Cannabis use

Lower-risk cannabis use and overconsuming cannabis.

Consuming cannabis

Cannabis can be consumed in different ways. Two common ways are inhalation (smoking or vaping) and ingestion (eating or drinking). Each way carries different risks to your health and your safety.  

Whether cannabis is inhaled or ingested will influence when and for how long the effects (intoxication or feeling ‘high’) of cannabis are felt.

Inhalation (smoking or vaping) 

When cannabis is inhaled into the lungs it passes directly into the bloodstream and then the brain.  

The effects are usually quickly felt by the brain and body, from seconds to within minutes of inhaling. The full effects from one inhalation can take up to 10 to 30 minutes to peak. Consuming more within this time can increase the risk of adverse effects.  

The effects of cannabis inhalation can last up to 6 hours after use. Some remaining effects could last up to 24 hours after use.

Ingestion (eating or drinking)

When cannabis is ingested, it travels to the stomach first, then to the liver before getting into the bloodstream and brain. The body turns it into a stronger form called 11-hydroxy-THC.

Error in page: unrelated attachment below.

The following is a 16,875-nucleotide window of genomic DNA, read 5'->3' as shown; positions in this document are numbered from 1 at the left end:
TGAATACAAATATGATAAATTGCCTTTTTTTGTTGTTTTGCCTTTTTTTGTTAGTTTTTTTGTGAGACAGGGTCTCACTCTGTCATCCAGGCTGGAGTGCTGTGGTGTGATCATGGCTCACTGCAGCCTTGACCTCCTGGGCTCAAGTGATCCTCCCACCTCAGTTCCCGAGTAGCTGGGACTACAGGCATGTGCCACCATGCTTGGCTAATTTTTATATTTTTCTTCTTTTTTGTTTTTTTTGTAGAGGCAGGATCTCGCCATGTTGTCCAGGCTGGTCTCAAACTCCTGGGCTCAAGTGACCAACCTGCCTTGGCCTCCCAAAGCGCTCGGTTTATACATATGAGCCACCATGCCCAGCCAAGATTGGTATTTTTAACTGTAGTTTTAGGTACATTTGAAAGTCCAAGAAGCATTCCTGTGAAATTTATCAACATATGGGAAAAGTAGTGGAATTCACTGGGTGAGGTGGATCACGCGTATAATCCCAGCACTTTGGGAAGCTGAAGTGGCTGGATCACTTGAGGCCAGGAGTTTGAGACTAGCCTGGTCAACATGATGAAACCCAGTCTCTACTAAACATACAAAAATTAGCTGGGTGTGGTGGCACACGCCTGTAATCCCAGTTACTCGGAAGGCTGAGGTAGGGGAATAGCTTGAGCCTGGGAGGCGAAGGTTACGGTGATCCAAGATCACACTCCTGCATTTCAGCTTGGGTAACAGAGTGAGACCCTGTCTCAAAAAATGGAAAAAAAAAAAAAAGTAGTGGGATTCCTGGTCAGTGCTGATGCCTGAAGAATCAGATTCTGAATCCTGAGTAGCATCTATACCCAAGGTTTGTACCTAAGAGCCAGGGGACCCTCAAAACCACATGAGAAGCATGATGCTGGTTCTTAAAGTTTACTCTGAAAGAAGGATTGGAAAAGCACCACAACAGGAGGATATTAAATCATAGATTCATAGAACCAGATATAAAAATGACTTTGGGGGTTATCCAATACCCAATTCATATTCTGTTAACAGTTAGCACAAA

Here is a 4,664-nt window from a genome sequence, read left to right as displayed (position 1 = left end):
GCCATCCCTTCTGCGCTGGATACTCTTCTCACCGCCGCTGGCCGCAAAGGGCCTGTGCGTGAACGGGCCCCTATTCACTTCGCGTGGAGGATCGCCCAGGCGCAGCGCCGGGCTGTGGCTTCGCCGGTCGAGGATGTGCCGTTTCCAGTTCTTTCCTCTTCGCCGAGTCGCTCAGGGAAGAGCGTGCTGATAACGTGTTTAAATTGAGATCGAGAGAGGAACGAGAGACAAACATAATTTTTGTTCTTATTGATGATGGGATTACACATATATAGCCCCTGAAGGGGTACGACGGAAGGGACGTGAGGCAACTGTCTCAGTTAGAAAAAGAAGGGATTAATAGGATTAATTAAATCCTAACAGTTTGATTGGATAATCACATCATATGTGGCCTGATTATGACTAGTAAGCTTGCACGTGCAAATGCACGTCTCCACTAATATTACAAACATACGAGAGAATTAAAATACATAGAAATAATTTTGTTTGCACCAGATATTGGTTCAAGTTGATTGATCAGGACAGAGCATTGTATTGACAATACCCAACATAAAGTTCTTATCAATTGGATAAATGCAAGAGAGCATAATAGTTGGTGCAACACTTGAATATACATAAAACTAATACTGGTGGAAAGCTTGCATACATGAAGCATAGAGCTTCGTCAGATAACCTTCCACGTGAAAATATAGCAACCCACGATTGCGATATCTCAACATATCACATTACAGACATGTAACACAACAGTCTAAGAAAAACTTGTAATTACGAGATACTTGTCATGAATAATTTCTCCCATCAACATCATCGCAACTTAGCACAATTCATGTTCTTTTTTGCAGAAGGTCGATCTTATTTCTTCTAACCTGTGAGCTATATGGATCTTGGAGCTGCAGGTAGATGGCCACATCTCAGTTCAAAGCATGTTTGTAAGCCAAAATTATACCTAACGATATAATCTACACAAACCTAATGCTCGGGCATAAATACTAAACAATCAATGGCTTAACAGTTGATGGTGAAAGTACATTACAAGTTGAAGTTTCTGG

Since it takes longer to be absorbed into the bloodstream, it can take 30 minutes to 2 hours for the effects to be felt by the brain and body.  The full effects can peak up to 4 hours after ingestion.  Consuming more within this time can increase the risk of adverse effects.  

The effects of cannabis ingestion can last up to 12 hours after use. Some remaining effects could last up to 24 hours after use.

Knowing your limits with cannabis

A practical guide to assessing your cannabis use by the Canadian Centre on Substance Use and Addiction (PDF)

7 things you need to know about edible cannabis

Developed by the Canadian Centre on Substance Use and Addiction (PDF)

What you need to know if you choose to consume cannabis

Developed by the Government of Canada (PDF)

Choose legal cannabis

Learn to recognize the differences between legal and illegal cannabis and find out why it matters.

Lower risk cannabis use

There are risks associated with cannabis use. The best way to protect your health is to avoid using cannabis or cannabis products completely.

To lower your risk of the harmful effects of cannabis, it helps to know the differences between the two most common ways of consuming it: inhalation (smoking or vaping) and ingestion (eating or drinking). Each way carries different health and safety risks.